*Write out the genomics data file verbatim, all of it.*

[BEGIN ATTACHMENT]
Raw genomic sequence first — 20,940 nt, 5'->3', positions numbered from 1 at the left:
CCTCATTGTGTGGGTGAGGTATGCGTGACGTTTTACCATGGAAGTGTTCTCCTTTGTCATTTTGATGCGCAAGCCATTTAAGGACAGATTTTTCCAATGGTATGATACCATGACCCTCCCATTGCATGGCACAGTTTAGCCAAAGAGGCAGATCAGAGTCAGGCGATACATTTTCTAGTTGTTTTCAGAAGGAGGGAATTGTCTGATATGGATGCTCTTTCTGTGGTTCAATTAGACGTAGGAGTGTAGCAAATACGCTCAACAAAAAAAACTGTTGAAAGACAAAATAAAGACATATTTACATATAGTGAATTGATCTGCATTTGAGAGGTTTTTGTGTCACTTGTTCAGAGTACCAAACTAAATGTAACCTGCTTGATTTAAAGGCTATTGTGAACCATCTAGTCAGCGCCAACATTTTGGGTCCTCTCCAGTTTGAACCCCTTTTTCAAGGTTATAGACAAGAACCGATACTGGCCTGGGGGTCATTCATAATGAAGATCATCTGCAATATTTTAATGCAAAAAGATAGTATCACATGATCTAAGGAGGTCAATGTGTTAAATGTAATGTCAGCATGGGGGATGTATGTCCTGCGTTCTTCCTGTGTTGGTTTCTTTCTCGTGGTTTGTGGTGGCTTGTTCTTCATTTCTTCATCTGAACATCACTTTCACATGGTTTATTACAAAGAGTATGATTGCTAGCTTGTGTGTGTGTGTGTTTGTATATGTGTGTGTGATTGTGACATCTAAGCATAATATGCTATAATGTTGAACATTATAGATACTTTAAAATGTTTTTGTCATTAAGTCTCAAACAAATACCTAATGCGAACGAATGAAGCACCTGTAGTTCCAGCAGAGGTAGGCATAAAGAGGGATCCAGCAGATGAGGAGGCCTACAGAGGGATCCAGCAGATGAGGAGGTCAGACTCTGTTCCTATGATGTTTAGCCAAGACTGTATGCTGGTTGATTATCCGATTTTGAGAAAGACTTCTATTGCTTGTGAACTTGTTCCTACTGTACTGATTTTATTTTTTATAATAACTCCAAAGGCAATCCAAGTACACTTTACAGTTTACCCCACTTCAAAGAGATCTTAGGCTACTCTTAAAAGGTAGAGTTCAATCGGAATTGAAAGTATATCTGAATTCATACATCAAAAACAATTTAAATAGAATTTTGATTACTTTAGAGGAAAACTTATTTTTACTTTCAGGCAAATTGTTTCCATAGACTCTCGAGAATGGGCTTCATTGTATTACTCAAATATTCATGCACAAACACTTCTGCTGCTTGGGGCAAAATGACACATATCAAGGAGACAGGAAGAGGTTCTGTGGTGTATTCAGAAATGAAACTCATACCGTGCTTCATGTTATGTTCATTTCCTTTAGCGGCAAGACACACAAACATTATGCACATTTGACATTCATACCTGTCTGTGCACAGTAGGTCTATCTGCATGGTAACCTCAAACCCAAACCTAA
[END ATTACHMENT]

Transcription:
Raw genomic sequence first — 20,940 nt, 5'->3', positions numbered from 1 at the left:
CCTCATTGTGTGGGTGAGGTATGCGTGACGTTTTACCATGGAAGTGTTCTCCTTTGTCATTTTGATGCGCAAGCCATTTAAGGACAGATTTTTCCAATGGTATGATACCATGACCCTCCCATTGCATGGCACAGTTTAGCCAAAGAGGCAGATCAGAGTCAGGCGATACATTTTCTAGTTGTTTTCAGAAGGAGGGAATTGTCTGATATGGATGCTCTTTCTGTGGTTCAATTAGACGTAGGAGTGTAGCAAATACGCTCAACAAAAAAAACTGTTGAAAGACAAAATAAAGACATATTTACATATAGTGAATTGATCTGCATTTGAGAGGTTTTTGTGTCACTTGTTCAGAGTACCAAACTAAATGTAACCTGCTTGATTTAAAGGCTATTGTGAACCATCTAGTCAGCGCCAACATTTTGGGTCCTCTCCAGTTTGAACCCCTTTTTCAAGGTTATAGACAAGAACCGATACTGGCCTGGGGGTCATTCATAATGAAGATCATCTGCAATATTTTAATGCAAAAAGATAGTATCACATGATCTAAGGAGGTCAATGTGTTAAATGTAATGTCAGCATGGGGGATGTATGTCCTGCGTTCTTCCTGTGTTGGTTTCTTTCTCGTGGTTTGTGGTGGCTTGTTCTTCATTTCTTCATCTGAACATCACTTTCACATGGTTTATTACAAAGAGTATGATTGCTAGCTTGTGTGTGTGTGTGTTTGTATATGTGTGTGTGATTGTGACATCTAAGCATAATATGCTATAATGTTGAACATTATAGATACTTTAAAATGTTTTTGTCATTAAGTCTCAAACAAATACCTAATGCGAACGAATGAAGCACCTGTAGTTCCAGCAGAGGTAGGCATAAAGAGGGATCCAGCAGATGAGGAGGCCTACAGAGGGATCCAGCAGATGAGGAGGTCAGACTCTGTTCCTATGATGTTTAGCCAAGACTGTATGCTGGTTGATTATCCGATTTTGAGAAAGACTTCTATTGCTTGTGAACTTGTTCCTACTGTACTGATTTTATTTTTTATAATAACTCCAAAGGCAATCCAAGTACACTTTACAGTTTACCCCACTTCAAAGAGATCTTAGGCTACTCTTAAAAGGTAGAGTTCAATCGGAATTGAAAGTATATCTGAATTCATACATCAAAAACAATTTAAATAGAATTTTGATTACTTTAGAGGAAAACTTATTTTTACTTTCAGGCAAATTGTTTCCATAGACTCTCGAGAATGGGCTTCATTGTATTACTCAAATATTCATGCACAAACACTTCTGCTGCTTGGGGCAAAATGACACATATCAAGGAGACAGGAAGAGGTTCTGTGGTGTATTCAGAAATGAAACTCATACCGTGCTTCATGTTATGTTCATTTCCTTTAGCGGCAAGACACACAAACATTATGCACATTTGACATTCATACCTGTCTGTGCACAGTAGGTCTATCTGCATGGTAACCTCAAACCCAAACCTAA